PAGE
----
NATO 2030: How To Make A Bad Idea Worse
Just when you thought the leaders of NATO could not push the limits of insanity any further, something like NATO 2030 is announced.
After helping blow up the Middle East and North Africa, dividing the Balkans into zones of war and tension, turning Ukraine upside down using armadas of neo-Nazis, and encircling Russia with a ballistic missile shield, the leaders of this Cold War relic have decided that the best way to deal with instability of the world is… more NATO.
In a June 8th online event co-sponsored by the Atlantic Council, NATO Secretary General Jens Stoltenberg announced the launch of a planning project to reform NATO called NATO 2030. Stoltenberg told his audience that in order to deal with Russia and China’s strategic partnership, which is transforming the global balance of power,
“we must resist the temptation of national solutions and we must live up to our values: freedom, democracy and the rule of law. To do this, we must stay strong militarily, be more united politically and take a broader approach globally.”
In the mind of Stoltenberg, this means expanding NATO’s membership into the Pacific, with a high priority on the absorption of Australia, New Zealand, Japan and South Korea into NATO’s dysfunctional family. It also means extending NATO’s jurisdiction beyond a military alliance to include a wider political and environmental dimension (the war on climate change is apparently just as serious as the war on terrorism and should thus be incorporated into NATO’s operating system).
Analyzing China’s intentions through the most Hobbesian dark age lens on the market, Stoltenberg stated
“they are investing heavily in modern military capabilities, including missiles that can reach all NATO allied countries. They are coming closer to us in cyberspace. We see them in the Arctic, in Africa… and they are working more and more together with Russia.”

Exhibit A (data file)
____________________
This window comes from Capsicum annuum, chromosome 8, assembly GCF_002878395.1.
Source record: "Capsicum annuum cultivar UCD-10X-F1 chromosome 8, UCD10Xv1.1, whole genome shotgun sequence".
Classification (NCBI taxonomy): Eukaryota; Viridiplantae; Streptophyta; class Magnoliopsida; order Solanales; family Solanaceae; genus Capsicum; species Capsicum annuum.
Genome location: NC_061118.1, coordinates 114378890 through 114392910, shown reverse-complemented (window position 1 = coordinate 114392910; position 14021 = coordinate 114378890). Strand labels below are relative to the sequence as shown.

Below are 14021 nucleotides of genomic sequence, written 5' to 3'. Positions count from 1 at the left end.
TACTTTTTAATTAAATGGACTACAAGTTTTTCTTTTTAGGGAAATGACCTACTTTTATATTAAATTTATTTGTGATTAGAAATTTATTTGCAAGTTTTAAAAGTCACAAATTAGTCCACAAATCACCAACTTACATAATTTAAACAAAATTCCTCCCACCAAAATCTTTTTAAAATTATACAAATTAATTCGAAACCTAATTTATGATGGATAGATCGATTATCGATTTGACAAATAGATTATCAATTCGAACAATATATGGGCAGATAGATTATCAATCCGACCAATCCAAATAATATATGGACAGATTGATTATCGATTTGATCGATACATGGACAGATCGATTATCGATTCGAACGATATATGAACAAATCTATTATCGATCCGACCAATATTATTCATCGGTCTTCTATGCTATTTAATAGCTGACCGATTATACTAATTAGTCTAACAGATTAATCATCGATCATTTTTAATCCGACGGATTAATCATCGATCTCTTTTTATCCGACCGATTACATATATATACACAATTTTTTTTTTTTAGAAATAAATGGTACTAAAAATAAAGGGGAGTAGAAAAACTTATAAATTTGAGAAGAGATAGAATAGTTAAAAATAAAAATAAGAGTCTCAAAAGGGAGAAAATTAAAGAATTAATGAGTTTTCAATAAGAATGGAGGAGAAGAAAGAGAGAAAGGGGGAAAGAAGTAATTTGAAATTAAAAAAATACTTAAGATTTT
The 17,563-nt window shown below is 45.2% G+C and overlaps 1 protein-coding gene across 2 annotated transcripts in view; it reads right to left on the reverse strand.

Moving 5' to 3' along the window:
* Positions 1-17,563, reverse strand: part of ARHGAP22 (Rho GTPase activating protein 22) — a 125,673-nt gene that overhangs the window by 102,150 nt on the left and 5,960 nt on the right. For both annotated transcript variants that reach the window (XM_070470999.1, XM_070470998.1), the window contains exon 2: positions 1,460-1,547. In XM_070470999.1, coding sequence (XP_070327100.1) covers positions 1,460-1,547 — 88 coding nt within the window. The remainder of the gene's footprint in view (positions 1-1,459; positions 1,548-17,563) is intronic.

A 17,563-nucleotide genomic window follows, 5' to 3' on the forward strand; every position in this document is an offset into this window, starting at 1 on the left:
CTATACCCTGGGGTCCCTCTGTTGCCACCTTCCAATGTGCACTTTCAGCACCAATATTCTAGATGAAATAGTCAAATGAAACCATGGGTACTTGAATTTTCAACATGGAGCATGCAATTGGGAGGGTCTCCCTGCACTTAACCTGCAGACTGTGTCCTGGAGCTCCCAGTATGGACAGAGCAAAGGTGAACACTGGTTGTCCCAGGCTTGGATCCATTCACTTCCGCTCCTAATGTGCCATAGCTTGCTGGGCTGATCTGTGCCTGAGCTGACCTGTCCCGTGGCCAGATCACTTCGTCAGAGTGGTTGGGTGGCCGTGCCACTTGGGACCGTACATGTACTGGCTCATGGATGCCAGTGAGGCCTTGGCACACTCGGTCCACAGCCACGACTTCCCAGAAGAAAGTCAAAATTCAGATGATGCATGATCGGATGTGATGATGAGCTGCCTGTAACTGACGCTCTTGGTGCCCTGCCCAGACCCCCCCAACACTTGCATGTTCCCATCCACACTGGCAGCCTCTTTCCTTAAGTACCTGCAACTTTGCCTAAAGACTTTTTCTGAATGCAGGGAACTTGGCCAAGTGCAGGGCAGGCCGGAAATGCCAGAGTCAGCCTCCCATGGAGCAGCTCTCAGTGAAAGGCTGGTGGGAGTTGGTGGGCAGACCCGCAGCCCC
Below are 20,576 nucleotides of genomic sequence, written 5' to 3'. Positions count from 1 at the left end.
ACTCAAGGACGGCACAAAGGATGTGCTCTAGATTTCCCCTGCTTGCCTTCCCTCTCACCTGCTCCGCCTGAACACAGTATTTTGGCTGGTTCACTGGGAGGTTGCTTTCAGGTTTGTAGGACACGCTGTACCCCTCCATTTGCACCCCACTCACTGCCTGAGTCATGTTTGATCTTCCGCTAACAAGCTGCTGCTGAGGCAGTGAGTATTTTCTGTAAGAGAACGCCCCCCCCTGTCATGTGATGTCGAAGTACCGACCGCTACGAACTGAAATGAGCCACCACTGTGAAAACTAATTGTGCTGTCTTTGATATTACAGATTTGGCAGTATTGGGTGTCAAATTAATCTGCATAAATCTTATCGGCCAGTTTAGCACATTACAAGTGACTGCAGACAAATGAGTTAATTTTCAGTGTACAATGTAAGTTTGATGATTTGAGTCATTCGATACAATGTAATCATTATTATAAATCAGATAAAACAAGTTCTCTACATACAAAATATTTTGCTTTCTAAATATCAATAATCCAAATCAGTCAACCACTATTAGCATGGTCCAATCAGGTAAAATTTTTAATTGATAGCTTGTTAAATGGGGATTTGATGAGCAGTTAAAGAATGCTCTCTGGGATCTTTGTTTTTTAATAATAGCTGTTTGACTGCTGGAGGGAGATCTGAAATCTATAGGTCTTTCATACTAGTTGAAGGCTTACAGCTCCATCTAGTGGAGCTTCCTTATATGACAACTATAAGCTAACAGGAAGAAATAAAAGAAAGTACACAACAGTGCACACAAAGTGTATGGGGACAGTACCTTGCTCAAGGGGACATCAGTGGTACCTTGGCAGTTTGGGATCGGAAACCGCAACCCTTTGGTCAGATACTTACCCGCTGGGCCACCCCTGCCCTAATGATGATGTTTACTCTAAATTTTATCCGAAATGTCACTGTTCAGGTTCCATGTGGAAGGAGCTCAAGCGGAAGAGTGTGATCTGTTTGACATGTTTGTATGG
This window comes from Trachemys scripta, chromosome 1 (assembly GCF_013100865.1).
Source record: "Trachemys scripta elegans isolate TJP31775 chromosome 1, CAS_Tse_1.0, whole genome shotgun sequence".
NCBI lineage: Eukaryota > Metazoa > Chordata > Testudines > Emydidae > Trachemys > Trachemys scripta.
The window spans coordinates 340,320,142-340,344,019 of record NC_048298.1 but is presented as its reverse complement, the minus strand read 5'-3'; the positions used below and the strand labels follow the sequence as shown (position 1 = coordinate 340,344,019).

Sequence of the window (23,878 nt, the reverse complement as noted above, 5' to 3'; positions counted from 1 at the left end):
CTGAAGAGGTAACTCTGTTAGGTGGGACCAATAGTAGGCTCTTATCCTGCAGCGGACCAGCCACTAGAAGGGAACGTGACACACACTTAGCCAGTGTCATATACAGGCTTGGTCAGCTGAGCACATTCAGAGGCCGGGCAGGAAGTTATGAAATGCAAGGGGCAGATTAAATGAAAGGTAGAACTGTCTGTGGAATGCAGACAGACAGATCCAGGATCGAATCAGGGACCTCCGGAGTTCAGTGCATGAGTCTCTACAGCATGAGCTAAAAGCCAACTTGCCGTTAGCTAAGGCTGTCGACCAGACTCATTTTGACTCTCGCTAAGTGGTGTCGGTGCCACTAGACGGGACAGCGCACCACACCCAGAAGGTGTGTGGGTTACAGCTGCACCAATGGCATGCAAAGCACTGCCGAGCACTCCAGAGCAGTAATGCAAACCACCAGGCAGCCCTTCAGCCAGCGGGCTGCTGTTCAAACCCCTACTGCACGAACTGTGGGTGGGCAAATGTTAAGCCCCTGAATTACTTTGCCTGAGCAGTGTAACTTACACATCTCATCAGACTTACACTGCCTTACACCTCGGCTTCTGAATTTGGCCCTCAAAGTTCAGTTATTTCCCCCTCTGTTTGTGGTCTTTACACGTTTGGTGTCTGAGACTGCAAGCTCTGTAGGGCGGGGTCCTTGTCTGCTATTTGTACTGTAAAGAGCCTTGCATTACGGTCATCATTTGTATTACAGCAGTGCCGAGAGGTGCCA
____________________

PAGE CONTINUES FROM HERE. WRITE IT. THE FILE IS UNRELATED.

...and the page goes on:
In spite of NATO’s Cold War thinking, Russia and China have continuously presented olive branches to the west over the years – offering to cooperate on such matters as counter-terrorism, space exploration, asteroid defense, and global infrastructure projects in the Arctic and broader Belt and Road Initiative. In all instances, these offers have been met with a nearly unanimous cold shoulder by the western military industrial complex ruling NATO and the Atlantic alliance.
The Engine of War Heats Up
As Stoltenberg spoke these words, the 49th Baltic Operations running from June 1-16th were underway as the largest NATO exercise in the Baltic Sea featuring “30 ships and submarines, and 30 aircraft, conducting air defence, anti-submarine warfare, maritime interdiction and mine countermeasure operations.” In response, Moscow reinforced its armored forces facing Europe.
Meanwhile in China’s backyard, three aircraft carriers all arrived in the Pacific (the USS Theodore Roosevelt, USS Ronald Reagan and USS Nimitz) with a senate Armed Services Committee approval of $6 billion in funds for the Pacific Defense Initiative, which Defense News stated will “send a strong signal to the Chinese Communist Party that America is deeply committed to defending our interests in the Indo-Pacific”. The committee also approved a U.S. Airforce operating location in the Indo-Pacific for F-35A jets in order to “prioritize the protection of the air bases that might be under attack from current or emerging cruise missiles and advanced hypersonic missiles, specifically from China.”
Another inflammatory precursor for confrontation came from a House Republican Study Committee report co-authored by Secretary of State Pompeo calling for sanctioning China’s leadership, listing Russia as a state sponsor of terror and authorizing the use of military force against anyone on a Foreign Terrorist Organization list. When one holds in mind that large sections of Iran’s Revolutionary Guard happen to be on this list, it is not hard to see how quickly nations doing business with Iran can be considered “state sponsors of terror”, justifying a use of military force from America.
With this level of explicit antagonism and duplicity, it is no wonder that China’s foreign ministry announced on June 10th that it would not participate in joint three-way arms talks between the USA and Russia. If America demonstrated a coherent intention to shift its foreign policy doctrine towards a genuine pro-cooperation perspective, then it is undoubtably the case that China would enthusiastically embrace such proposals. But until then, China is obviously unwilling to loose any part of its already small nuclear deterrent of 300 warheads (compared to Russia and the USA, who each own 6,000). (ER: See this RT report of today in relation to this topic: ‘Unrealistic’: Russia says it won’t pressure China to join nuclear talks on Washington’s behalf.)
The Resistance to the Warhawks
I have said it many times before, but there is currently not one but two opposing American military doctrines at war with each other and no assessment of American foreign policy is complete without a sensitivity to that fact.